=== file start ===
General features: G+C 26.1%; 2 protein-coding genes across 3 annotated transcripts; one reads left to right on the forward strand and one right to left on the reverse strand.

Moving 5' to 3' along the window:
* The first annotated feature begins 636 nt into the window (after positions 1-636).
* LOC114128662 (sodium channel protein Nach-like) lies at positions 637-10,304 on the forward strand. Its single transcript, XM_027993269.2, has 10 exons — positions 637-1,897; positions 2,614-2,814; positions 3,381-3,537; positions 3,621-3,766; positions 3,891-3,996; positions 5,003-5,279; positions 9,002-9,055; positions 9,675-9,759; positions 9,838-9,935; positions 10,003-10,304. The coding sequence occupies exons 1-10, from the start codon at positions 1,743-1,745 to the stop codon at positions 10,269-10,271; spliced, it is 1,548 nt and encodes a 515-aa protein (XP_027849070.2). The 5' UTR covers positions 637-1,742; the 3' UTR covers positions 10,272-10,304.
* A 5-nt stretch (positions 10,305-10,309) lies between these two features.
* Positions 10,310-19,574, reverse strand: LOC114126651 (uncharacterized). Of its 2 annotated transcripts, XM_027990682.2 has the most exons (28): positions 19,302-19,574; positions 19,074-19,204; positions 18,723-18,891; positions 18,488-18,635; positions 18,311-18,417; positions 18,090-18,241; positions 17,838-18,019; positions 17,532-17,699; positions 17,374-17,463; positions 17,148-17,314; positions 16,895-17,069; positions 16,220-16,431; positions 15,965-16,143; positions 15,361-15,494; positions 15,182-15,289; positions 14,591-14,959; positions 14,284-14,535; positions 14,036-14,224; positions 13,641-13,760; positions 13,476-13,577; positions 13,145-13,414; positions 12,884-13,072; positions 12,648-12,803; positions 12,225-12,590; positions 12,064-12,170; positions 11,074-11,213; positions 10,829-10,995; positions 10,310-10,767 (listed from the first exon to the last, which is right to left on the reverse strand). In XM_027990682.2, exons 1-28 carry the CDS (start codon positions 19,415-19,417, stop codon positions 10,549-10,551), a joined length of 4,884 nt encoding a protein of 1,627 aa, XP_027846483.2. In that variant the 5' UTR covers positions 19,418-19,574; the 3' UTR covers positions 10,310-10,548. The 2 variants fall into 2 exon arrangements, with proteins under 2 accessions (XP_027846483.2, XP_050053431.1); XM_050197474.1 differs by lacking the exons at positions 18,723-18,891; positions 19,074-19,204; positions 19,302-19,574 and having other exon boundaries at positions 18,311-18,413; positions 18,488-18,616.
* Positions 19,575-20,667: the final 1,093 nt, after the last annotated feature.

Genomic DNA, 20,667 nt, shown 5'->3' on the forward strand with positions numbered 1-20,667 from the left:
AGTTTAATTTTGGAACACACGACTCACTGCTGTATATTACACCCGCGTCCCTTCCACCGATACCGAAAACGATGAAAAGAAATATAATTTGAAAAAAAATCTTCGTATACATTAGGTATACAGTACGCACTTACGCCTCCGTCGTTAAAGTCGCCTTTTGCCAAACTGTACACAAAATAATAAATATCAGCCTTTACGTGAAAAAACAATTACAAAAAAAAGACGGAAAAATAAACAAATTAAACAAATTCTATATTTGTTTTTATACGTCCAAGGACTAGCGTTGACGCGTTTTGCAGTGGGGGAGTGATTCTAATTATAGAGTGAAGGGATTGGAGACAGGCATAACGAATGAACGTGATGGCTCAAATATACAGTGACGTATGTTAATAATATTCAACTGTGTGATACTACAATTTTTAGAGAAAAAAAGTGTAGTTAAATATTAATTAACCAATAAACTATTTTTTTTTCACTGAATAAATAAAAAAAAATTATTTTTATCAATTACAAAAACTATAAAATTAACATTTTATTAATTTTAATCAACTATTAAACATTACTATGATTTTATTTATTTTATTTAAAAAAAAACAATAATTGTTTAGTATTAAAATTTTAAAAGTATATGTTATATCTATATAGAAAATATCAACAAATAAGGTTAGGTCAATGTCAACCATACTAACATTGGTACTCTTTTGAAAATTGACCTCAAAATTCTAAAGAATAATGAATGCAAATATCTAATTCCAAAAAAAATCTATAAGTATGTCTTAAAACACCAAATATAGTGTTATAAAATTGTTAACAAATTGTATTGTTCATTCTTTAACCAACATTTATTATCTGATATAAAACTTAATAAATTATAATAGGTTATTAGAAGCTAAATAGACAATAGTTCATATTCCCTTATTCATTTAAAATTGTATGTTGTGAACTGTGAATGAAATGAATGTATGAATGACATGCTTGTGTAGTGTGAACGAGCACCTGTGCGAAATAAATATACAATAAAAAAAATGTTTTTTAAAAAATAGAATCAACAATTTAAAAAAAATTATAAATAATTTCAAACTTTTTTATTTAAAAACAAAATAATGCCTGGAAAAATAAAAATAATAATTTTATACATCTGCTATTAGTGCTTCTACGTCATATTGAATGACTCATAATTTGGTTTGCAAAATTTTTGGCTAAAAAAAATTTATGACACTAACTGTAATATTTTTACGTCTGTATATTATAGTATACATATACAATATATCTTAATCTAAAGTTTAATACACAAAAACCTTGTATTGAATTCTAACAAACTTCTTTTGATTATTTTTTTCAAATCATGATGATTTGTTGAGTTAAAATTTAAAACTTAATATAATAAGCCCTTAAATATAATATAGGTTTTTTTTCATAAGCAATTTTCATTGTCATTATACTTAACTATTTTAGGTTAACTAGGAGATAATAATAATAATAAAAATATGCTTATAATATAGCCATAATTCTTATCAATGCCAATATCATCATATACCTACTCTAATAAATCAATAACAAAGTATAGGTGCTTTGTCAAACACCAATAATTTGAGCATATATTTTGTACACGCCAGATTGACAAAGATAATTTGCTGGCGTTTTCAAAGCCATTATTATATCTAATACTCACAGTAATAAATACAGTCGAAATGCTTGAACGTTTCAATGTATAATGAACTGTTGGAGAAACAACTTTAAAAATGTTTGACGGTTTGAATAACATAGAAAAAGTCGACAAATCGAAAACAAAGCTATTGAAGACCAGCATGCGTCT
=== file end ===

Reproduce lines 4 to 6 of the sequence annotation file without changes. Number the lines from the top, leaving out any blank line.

* LOC114128662 (sodium channel protein Nach-like) lies at positions 637-10,304 on the forward strand. Its single transcript, XM_027993269.2, has 10 exons — positions 637-1,897; positions 2,614-2,814; positions 3,381-3,537; positions 3,621-3,766; positions 3,891-3,996; positions 5,003-5,279; positions 9,002-9,055; positions 9,675-9,759; positions 9,838-9,935; positions 10,003-10,304. The coding sequence occupies exons 1-10, from the start codon at positions 1,743-1,745 to the stop codon at positions 10,269-10,271; spliced, it is 1,548 nt and encodes a 515-aa protein (XP_027849070.2). The 5' UTR covers positions 637-1,742; the 3' UTR covers positions 10,272-10,304.
* A 5-nt stretch (positions 10,305-10,309) lies between these two features.
* Positions 10,310-19,574, reverse strand: LOC114126651 (uncharacterized). Of its 2 annotated transcripts, XM_027990682.2 has the most exons (28): positions 19,302-19,574; positions 19,074-19,204; positions 18,723-18,891; positions 18,488-18,635; positions 18,311-18,417; positions 18,090-18,241; positions 17,838-18,019; positions 17,532-17,699; positions 17,374-17,463; positions 17,148-17,314; positions 16,895-17,069; positions 16,220-16,431; positions 15,965-16,143; positions 15,361-15,494; positions 15,182-15,289; positions 14,591-14,959; positions 14,284-14,535; positions 14,036-14,224; positions 13,641-13,760; positions 13,476-13,577; positions 13,145-13,414; positions 12,884-13,072; positions 12,648-12,803; positions 12,225-12,590; positions 12,064-12,170; positions 11,074-11,213; positions 10,829-10,995; positions 10,310-10,767 (listed from the first exon to the last, which is right to left on the reverse strand). In XM_027990682.2, exons 1-28 carry the CDS (start codon positions 19,415-19,417, stop codon positions 10,549-10,551), a joined length of 4,884 nt encoding a protein of 1,627 aa, XP_027846483.2. In that variant the 5' UTR covers positions 19,418-19,574; the 3' UTR covers positions 10,310-10,548. The 2 variants fall into 2 exon arrangements, with proteins under 2 accessions (XP_027846483.2, XP_050053431.1); XM_050197474.1 differs by lacking the exons at positions 18,723-18,891; positions 19,074-19,204; positions 19,302-19,574 and having other exon boundaries at positions 18,311-18,413; positions 18,488-18,616.